Friday night I went with my mother to the aquarium. The company she works for was commemorating its 15th business anniversary (congratulations!). To celebrate, they took everyone to the Monterey Bay Aquarium for a party. The entire aquarium was available, all evening; all exhibits except for a very few creatures that needed their beauty sleep. There were tables and chairs set up all over, buffet tables spread throughout, and a few bars. People brought their children and a good time was had by all.
Photography in a museum, zoo or aquarium is always tricky. The exhibits, be they live, painted or sculpted, are often encased, caged, entombed in Plexiglas, surrounded by people, mounted out of reach or otherwise inaccessible. Having the aquarium to ourselves meant that I had plenty of time to take pictures, and that I didn’t have to wipe very many fingerprints off the tank walls.
I did a little research before I went to learn about what kinds of shooting situations were unique to aquariums. I learned that the thick Plexiglas and glass tanks were a particular problem if one tries to shoot at an angle (always shoot straight on into the tank), and that one should clean the glass of smudges if needed. Obviously in a reflective situation like this one, a flash will only create a big white spot in your image and not light up any fish. The only time that a flash helps with fish photography, in my experience, is underwater while scuba diving, and even then, you need to carry a powerful torch, or more than one, to make much impact. Among fish enthusiasts, it is considered polite to label your images carefully and to always shoot the left side of the fish (“Excuse me, tuna, can you turn please? I want to get your best side.”). I’m afraid I did not manage these courtesies. I am sorry, fish community.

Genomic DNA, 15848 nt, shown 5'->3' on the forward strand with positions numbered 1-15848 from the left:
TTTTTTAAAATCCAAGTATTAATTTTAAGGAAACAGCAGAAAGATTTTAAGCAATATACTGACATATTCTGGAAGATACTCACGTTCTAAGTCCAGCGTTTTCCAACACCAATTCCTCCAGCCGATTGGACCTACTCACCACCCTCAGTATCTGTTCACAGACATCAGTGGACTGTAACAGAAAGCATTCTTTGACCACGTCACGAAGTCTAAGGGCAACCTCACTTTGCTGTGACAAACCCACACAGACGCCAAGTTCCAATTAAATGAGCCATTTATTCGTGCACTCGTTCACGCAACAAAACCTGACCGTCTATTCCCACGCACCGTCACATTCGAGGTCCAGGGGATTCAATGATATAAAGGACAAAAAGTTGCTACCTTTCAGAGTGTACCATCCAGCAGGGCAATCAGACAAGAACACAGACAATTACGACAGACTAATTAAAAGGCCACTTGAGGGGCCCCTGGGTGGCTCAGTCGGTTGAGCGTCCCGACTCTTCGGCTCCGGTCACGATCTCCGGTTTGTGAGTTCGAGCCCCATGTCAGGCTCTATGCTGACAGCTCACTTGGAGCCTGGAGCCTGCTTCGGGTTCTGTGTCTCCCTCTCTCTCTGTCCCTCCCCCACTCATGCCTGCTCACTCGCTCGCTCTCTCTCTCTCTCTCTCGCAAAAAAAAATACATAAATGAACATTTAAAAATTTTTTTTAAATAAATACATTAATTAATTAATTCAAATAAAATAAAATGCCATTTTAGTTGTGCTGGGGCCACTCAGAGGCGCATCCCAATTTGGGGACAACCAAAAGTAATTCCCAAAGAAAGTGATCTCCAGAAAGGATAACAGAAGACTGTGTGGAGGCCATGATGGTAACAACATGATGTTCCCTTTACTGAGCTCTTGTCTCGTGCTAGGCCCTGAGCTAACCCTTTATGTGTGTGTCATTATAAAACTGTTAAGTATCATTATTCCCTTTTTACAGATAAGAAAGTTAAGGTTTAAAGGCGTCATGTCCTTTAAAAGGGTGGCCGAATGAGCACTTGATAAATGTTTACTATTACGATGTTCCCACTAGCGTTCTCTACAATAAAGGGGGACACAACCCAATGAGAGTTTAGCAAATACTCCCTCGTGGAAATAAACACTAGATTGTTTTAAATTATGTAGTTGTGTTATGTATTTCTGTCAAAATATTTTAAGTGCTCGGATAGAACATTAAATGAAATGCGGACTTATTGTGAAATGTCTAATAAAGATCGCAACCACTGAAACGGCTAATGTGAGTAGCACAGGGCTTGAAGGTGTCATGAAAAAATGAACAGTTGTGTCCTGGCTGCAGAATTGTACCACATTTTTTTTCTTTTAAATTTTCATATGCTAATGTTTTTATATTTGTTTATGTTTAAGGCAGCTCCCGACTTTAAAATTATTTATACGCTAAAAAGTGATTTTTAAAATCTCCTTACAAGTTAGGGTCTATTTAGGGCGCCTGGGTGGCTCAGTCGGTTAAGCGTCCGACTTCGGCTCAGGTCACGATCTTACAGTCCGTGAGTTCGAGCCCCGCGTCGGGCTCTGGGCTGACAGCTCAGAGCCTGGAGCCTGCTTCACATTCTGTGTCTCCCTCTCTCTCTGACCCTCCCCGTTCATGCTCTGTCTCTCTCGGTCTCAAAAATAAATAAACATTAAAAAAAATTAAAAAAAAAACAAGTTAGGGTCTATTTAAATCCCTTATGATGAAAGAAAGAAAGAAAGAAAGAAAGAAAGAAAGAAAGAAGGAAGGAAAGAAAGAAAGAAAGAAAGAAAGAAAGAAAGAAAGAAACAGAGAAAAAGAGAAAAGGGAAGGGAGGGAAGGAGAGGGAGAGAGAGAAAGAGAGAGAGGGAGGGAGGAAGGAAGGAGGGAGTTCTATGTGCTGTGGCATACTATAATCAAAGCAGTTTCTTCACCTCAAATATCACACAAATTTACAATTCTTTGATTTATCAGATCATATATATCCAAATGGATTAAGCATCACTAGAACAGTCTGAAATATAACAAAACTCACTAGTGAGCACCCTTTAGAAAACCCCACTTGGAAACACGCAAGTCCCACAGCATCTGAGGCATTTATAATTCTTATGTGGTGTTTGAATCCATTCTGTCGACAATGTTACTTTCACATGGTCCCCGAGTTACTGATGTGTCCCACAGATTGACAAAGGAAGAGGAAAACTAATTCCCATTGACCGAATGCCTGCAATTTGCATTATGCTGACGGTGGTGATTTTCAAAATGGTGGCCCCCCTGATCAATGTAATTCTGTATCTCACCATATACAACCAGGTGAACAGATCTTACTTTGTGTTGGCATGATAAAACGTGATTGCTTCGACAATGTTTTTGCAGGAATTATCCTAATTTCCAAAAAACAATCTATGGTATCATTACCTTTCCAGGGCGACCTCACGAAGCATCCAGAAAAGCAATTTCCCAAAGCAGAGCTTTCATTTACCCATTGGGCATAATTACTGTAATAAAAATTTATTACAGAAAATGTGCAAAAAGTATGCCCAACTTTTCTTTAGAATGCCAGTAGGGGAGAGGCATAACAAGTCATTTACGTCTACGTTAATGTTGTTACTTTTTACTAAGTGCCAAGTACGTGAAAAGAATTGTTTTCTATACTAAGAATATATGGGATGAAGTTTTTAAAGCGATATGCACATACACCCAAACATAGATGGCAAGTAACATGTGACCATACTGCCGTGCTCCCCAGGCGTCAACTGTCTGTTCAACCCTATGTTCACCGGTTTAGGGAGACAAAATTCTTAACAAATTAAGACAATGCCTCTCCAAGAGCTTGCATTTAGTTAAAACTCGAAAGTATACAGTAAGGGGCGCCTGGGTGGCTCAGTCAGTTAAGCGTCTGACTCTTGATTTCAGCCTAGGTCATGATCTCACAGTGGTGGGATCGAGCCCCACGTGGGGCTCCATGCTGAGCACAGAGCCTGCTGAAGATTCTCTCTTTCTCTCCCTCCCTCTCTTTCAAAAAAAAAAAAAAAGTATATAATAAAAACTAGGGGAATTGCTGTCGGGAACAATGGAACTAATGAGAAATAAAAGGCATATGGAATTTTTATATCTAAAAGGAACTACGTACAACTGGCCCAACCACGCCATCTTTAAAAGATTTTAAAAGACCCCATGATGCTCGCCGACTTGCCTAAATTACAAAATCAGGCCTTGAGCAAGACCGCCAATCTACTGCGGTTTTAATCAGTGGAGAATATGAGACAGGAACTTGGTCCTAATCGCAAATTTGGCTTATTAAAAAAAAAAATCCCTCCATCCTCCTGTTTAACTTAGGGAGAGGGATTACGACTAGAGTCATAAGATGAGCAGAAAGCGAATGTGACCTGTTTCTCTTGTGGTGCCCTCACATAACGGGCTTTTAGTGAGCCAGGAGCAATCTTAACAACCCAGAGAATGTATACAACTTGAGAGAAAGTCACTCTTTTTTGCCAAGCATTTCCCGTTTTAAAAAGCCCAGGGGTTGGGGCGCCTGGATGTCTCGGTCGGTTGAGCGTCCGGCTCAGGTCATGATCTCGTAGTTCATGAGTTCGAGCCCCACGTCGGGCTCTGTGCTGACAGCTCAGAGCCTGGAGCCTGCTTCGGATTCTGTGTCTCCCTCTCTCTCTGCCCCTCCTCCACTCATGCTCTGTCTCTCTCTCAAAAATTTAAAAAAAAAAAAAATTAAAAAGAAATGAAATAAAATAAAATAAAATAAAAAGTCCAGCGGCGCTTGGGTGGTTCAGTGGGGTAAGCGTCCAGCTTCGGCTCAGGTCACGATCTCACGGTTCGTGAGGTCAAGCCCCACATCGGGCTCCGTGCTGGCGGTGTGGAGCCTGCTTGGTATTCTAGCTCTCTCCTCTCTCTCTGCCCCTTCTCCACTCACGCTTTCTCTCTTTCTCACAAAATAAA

What I learned when I got there was that it is amazing to have the aquarium virtually to yourself. And it’s even more sumptuous when there is catering, a bar, and comfortable chairs. I also learned that convex Plexiglas tanks make photography more difficult, and that it’s dark in an aquarium at night. The exhibits were beautiful, the building was beautifully designed, and the experience was ethereally peaceful.
All in all, it was a great time and a beautiful place (Thanks Mom!). It was a fun chance to try something new photographically too. If you ever get a chance to go to this particular place at night, for a private party, seize it with both hands. It’s incredible.
WOW WOW WOW! This set of photos really make me go wow. I love undersea images, and these really show your talent.
Thanks for your kind words! I have done underwater photography in scuba diving, too, and I must say that working at the aquarium is *much* easier. I was lucky to get the place mostly to myself that night.